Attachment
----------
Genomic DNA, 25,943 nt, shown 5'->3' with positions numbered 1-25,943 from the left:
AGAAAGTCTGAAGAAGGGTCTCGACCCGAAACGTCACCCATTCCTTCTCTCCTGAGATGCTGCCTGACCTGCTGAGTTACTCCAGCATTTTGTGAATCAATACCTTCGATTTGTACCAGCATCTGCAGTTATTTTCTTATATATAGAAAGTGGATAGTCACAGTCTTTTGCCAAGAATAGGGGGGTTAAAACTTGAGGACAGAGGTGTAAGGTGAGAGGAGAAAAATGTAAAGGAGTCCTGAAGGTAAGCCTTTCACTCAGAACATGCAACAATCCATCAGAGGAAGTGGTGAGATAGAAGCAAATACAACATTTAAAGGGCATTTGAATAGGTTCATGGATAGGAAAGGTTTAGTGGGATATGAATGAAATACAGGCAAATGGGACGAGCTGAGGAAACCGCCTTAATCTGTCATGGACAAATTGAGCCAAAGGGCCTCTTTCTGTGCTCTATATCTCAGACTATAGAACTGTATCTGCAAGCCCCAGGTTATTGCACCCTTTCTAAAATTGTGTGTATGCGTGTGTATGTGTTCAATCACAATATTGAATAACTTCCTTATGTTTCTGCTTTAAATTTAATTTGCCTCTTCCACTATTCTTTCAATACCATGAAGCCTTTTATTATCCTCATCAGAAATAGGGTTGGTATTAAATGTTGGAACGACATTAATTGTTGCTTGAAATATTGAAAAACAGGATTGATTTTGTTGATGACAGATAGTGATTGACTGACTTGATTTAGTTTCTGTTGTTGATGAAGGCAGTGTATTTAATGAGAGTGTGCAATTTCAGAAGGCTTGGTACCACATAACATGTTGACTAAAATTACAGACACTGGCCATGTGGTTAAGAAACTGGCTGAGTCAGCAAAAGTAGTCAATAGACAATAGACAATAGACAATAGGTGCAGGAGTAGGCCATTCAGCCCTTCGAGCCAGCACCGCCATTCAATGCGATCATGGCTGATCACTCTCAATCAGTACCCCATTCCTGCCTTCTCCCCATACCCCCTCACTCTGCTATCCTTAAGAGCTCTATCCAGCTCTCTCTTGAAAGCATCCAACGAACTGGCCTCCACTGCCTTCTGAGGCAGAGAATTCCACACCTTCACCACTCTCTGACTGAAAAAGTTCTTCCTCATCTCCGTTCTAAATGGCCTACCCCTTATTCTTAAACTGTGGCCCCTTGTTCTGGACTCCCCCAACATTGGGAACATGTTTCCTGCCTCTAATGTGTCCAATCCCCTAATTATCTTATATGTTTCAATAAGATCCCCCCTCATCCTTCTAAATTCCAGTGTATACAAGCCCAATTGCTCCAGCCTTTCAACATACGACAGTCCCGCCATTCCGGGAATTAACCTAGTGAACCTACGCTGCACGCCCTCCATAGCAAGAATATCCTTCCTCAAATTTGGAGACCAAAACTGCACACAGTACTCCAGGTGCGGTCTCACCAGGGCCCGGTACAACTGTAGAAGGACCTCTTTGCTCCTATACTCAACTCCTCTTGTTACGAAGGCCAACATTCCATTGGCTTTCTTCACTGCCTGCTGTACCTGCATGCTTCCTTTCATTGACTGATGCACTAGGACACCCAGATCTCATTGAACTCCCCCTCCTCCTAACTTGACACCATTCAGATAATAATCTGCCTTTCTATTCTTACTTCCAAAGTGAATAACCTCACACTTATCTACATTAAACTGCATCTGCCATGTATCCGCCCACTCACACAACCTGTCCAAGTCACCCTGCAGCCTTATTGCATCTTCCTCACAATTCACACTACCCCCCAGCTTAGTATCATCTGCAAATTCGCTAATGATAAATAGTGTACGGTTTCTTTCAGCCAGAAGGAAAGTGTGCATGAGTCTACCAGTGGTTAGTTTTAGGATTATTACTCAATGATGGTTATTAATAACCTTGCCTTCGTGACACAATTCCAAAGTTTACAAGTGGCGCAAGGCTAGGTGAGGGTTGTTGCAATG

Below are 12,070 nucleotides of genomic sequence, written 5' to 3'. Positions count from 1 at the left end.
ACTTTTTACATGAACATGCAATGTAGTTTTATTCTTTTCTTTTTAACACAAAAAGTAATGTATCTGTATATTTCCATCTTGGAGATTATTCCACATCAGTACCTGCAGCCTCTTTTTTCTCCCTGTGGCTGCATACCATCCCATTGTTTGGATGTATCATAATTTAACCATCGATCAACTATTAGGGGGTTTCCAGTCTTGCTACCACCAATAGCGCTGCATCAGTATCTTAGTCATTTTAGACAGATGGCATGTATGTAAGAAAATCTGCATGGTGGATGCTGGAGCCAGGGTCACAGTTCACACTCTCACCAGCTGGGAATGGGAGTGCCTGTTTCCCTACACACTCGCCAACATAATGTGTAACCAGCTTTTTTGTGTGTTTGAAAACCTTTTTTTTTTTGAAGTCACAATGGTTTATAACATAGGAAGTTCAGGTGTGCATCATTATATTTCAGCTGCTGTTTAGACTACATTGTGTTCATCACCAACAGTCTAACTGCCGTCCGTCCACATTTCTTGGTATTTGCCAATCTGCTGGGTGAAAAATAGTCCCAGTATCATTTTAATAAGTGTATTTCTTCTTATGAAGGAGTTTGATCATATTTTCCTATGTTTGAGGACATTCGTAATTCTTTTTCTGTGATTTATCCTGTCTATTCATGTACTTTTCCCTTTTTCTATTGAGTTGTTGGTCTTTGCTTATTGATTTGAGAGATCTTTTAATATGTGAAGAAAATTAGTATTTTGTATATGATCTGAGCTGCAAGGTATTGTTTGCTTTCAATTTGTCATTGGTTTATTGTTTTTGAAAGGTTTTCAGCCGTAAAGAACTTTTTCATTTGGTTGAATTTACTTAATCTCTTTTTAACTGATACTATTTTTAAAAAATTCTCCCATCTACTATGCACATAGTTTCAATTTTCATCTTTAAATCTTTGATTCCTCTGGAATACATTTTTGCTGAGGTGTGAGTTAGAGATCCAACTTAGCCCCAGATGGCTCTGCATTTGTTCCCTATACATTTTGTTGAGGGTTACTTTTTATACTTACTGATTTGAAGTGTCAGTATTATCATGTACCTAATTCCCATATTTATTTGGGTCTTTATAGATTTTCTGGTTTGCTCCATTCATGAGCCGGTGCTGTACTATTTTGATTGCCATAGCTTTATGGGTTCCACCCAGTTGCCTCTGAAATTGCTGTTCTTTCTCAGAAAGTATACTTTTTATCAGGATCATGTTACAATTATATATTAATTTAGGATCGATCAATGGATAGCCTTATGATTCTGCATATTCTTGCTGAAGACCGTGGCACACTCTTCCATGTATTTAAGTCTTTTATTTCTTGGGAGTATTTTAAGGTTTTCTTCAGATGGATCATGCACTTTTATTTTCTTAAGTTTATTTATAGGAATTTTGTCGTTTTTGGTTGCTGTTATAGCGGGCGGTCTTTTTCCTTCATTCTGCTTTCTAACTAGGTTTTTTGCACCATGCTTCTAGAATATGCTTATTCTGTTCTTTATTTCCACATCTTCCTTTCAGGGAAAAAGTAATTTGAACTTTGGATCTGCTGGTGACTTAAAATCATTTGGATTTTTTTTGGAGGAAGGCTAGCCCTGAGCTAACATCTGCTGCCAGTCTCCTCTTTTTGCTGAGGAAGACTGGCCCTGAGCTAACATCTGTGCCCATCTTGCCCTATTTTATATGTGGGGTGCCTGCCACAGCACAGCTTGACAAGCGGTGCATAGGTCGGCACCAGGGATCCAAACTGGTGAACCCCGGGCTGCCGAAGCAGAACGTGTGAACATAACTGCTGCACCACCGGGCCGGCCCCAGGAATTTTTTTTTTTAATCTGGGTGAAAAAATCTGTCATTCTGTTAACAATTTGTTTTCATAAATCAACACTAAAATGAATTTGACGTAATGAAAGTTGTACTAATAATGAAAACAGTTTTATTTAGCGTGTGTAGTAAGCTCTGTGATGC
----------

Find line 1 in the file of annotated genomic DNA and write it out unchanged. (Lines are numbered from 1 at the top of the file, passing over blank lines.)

Genomic DNA, 25,943 nt, shown 5'->3' with positions numbered 1-25,943 from the left: